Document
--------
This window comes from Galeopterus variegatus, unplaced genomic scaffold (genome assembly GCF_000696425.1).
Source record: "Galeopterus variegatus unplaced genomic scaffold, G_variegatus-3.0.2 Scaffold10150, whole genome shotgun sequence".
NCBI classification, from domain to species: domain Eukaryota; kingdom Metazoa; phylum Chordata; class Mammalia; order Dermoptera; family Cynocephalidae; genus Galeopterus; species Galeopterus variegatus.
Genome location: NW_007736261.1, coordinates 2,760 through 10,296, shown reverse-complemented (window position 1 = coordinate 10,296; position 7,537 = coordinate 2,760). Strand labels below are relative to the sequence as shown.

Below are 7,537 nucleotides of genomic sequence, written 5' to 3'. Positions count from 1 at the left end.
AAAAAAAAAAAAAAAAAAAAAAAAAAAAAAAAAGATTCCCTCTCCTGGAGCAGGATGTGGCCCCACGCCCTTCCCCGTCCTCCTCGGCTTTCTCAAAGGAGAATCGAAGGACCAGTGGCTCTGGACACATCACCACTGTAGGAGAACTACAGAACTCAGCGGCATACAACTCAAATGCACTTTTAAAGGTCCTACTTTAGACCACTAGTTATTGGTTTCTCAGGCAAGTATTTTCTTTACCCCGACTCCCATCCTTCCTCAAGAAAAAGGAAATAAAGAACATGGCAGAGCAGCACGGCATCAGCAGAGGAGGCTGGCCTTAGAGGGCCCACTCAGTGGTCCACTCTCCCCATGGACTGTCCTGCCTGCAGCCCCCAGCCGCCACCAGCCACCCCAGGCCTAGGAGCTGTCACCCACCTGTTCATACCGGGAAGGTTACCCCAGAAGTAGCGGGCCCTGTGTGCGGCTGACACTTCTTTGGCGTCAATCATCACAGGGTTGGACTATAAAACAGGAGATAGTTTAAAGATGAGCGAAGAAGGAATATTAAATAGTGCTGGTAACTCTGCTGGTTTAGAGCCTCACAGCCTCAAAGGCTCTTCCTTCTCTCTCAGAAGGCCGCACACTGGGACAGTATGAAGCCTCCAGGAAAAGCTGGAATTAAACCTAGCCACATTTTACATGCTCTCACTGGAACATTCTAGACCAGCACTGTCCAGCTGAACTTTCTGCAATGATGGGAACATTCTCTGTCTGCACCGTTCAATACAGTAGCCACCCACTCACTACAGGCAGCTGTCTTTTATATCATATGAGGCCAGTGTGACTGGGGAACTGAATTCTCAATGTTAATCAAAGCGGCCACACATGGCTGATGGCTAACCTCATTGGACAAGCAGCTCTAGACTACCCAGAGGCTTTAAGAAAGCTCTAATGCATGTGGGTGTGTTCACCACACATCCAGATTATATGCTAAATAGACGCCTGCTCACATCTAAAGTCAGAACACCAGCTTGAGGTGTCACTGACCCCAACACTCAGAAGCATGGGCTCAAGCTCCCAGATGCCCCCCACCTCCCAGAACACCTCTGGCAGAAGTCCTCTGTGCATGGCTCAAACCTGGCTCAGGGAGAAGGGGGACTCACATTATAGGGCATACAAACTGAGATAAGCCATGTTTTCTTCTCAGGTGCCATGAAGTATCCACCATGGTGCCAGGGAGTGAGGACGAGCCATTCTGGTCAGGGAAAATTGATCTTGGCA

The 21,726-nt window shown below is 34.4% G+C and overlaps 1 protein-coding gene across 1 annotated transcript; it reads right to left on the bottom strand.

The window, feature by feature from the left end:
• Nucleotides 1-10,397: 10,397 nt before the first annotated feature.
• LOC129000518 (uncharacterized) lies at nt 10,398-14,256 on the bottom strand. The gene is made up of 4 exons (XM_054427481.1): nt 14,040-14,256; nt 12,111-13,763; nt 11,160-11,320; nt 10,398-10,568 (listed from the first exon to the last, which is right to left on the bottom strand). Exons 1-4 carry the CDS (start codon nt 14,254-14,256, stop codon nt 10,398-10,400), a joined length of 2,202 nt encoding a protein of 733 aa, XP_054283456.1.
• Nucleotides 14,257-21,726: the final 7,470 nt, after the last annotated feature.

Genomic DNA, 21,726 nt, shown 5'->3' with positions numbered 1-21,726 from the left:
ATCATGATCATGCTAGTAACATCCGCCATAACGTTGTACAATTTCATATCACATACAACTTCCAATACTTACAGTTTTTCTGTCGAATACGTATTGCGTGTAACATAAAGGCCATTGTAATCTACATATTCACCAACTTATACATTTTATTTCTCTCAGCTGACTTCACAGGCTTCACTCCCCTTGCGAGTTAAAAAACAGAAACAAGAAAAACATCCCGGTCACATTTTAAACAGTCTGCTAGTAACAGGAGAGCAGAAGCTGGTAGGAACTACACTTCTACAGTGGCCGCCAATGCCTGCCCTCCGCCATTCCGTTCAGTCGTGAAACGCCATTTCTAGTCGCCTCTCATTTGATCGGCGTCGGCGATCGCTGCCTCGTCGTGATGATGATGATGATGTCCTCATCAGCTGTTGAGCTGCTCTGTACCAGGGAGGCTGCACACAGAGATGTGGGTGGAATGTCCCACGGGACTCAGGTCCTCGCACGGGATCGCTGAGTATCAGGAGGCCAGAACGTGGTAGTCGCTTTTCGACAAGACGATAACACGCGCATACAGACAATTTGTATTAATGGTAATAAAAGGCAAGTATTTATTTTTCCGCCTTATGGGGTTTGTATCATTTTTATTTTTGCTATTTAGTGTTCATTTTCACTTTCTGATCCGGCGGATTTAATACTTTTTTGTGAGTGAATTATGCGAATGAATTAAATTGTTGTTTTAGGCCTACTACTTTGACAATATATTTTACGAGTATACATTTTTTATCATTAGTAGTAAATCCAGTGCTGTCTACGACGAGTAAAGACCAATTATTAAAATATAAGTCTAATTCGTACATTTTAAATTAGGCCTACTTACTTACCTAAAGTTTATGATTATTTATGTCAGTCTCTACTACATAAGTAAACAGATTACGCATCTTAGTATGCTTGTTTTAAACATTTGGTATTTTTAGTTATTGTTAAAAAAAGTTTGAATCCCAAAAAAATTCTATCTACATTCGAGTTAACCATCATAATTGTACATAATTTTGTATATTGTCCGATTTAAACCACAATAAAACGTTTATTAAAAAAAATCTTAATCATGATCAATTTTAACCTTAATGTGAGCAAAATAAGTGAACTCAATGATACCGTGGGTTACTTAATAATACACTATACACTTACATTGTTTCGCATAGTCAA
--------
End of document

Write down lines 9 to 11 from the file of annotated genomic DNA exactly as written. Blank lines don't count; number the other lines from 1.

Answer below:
• Nucleotides 1-10,397: 10,397 nt before the first annotated feature.
• LOC129000518 (uncharacterized) lies at nt 10,398-14,256 on the bottom strand. The gene is made up of 4 exons (XM_054427481.1): nt 14,040-14,256; nt 12,111-13,763; nt 11,160-11,320; nt 10,398-10,568 (listed from the first exon to the last, which is right to left on the bottom strand). Exons 1-4 carry the CDS (start codon nt 14,254-14,256, stop codon nt 10,398-10,400), a joined length of 2,202 nt encoding a protein of 733 aa, XP_054283456.1.
• Nucleotides 14,257-21,726: the final 7,470 nt, after the last annotated feature.